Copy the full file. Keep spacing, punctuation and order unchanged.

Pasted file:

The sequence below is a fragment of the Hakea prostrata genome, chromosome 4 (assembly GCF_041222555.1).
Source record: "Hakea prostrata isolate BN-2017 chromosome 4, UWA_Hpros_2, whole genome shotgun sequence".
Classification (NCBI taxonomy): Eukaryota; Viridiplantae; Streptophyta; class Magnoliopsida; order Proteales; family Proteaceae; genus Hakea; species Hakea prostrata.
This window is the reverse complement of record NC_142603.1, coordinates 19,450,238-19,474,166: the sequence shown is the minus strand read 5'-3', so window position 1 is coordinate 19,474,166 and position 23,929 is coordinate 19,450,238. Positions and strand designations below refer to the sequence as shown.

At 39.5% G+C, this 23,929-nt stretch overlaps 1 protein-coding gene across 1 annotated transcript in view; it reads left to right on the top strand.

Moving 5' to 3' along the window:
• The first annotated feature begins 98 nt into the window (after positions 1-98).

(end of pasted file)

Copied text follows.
The sequence below is a fragment of the Hakea prostrata genome, chromosome 4 (assembly GCF_041222555.1).
Source record: "Hakea prostrata isolate BN-2017 chromosome 4, UWA_Hpros_2, whole genome shotgun sequence".
Classification (NCBI taxonomy): Eukaryota; Viridiplantae; Streptophyta; class Magnoliopsida; order Proteales; family Proteaceae; genus Hakea; species Hakea prostrata.
This window is the reverse complement of record NC_142603.1, coordinates 19,450,238-19,474,166: the sequence shown is the minus strand read 5'-3', so window position 1 is coordinate 19,474,166 and position 23,929 is coordinate 19,450,238. Positions and strand designations below refer to the sequence as shown.

At 39.5% G+C, this 23,929-nt stretch overlaps 1 protein-coding gene across 1 annotated transcript in view; it reads left to right on the top strand.

Moving 5' to 3' along the window:
• The first annotated feature begins 98 nt into the window (after positions 1-98).